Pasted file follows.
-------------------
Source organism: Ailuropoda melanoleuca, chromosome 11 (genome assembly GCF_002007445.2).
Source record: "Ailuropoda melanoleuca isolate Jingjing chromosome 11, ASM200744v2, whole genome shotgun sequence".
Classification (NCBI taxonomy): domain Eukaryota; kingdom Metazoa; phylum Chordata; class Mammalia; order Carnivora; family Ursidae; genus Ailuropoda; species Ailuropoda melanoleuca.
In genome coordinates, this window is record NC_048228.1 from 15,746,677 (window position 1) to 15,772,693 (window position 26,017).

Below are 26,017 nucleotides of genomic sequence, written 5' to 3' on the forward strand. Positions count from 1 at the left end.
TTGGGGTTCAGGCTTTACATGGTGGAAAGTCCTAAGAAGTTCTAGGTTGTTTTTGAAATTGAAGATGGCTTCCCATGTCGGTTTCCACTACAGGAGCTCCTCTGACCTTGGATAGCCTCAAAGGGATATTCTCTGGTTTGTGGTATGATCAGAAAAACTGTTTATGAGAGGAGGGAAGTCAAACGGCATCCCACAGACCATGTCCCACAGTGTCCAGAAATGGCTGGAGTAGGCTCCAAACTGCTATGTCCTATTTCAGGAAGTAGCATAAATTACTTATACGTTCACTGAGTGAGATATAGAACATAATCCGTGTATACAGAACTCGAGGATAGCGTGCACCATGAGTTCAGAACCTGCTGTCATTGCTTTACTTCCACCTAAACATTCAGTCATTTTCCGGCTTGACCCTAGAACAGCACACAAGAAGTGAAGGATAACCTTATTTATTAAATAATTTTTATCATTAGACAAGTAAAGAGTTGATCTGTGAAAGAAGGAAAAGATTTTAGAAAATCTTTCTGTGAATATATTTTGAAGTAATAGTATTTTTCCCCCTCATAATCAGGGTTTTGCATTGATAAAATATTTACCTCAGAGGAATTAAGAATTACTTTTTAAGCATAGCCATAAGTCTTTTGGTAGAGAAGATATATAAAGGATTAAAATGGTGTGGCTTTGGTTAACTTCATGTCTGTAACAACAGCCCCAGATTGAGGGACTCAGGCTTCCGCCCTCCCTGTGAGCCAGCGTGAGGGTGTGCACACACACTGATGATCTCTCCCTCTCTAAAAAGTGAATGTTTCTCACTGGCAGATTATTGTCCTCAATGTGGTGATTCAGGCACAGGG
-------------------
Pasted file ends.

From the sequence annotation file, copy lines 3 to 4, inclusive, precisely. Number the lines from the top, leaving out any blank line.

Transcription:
Classification (NCBI taxonomy): domain Eukaryota; kingdom Metazoa; phylum Chordata; class Mammalia; order Carnivora; family Ursidae; genus Ailuropoda; species Ailuropoda melanoleuca.
In genome coordinates, this window is record NC_048228.1 from 15,746,677 (window position 1) to 15,772,693 (window position 26,017).